In a recent interview with Marc Silber of Advancing Your Photography, Ansel Adams' son Michael gives a tour of his father's darkroom.

The basics are all there, but by and large, they were designed by Adams for the space he was in. Sure, the dodge-and-burn stick is literally a stick with some cardboard taped to it, but the enlarger and wall mount are both on a custom-built track, and can be moved independently toward or away from each other depending on Adams' needs. The light source in the enlarger is actually 30 individual light sources, each with its own switch for the utmost control over a negative's illumination.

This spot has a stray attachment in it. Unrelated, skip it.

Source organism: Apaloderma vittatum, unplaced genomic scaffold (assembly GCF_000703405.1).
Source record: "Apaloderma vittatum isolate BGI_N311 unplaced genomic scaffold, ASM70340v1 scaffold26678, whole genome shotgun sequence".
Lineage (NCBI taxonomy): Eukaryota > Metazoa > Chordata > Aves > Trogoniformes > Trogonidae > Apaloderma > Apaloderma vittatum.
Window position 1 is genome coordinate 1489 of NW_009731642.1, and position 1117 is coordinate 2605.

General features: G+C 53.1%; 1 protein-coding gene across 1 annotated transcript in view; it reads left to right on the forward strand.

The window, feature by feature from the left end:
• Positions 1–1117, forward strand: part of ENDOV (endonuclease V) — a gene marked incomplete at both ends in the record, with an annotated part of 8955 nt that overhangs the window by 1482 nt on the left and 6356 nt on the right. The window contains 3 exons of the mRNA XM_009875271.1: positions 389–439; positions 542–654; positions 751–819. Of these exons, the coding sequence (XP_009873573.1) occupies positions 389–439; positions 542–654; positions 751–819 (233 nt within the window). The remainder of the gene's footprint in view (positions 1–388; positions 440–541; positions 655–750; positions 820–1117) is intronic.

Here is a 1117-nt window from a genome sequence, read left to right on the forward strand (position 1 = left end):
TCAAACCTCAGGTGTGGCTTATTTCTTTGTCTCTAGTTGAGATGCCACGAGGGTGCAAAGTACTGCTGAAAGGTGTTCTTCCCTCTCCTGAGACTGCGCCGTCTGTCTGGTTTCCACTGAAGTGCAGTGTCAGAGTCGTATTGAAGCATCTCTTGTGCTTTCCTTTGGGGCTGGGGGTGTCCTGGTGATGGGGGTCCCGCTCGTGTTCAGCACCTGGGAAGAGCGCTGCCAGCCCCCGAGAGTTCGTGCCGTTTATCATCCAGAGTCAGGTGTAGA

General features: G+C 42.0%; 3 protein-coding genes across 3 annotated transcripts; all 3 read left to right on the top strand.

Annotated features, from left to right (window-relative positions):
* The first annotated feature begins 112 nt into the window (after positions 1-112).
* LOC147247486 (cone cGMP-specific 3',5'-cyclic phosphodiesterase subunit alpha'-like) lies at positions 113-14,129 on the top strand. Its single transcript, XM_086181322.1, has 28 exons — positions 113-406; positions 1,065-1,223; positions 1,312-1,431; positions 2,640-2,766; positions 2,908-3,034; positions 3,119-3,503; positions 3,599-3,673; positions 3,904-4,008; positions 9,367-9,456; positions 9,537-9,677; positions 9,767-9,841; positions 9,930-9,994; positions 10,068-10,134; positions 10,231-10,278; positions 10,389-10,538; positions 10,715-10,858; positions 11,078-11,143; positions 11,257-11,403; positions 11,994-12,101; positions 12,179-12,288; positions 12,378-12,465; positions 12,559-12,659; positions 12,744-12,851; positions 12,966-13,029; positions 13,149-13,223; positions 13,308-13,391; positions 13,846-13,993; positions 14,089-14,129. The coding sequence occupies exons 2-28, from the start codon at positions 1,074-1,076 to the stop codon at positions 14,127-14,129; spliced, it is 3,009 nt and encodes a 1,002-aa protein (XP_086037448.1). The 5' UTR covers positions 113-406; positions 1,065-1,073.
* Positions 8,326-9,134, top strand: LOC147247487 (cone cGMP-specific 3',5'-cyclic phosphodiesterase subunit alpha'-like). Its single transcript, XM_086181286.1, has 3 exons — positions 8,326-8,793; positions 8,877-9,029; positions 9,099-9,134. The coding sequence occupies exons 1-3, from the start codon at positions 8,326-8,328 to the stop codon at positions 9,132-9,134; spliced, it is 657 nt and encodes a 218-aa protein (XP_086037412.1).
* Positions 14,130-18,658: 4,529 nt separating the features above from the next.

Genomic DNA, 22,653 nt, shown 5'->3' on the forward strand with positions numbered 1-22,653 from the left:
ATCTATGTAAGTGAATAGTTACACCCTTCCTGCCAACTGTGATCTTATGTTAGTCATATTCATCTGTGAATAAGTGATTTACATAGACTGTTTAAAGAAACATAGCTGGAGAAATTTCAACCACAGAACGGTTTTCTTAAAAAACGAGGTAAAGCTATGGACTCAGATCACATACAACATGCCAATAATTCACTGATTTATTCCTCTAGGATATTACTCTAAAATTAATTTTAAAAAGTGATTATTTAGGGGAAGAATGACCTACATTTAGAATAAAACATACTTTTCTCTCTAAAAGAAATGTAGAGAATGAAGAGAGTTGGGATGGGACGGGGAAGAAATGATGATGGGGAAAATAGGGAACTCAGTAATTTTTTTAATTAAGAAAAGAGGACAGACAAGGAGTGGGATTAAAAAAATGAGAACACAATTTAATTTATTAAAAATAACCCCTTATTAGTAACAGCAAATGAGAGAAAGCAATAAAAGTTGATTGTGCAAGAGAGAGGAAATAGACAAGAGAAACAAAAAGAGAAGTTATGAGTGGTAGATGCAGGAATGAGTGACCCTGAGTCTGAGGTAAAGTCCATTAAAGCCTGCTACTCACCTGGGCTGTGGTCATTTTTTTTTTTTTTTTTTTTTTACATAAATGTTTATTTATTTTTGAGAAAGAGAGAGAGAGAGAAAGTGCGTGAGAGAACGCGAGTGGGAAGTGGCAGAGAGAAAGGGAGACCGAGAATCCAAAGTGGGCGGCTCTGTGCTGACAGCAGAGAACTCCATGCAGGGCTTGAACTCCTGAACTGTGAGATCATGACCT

My favorite part? When Michael details how his father tested exposures with a new image. It's pretty standard up until the end, when he says that Adams would routinely microwave the test print – it would dry faster that way, and the best way to ascertain the correct exposure is with a dry print. The more you know!

It's a fascinating look back into the world of film and physical prints, and a reminder that creativity and control don't necessarily require the fanciest equipment money can buy.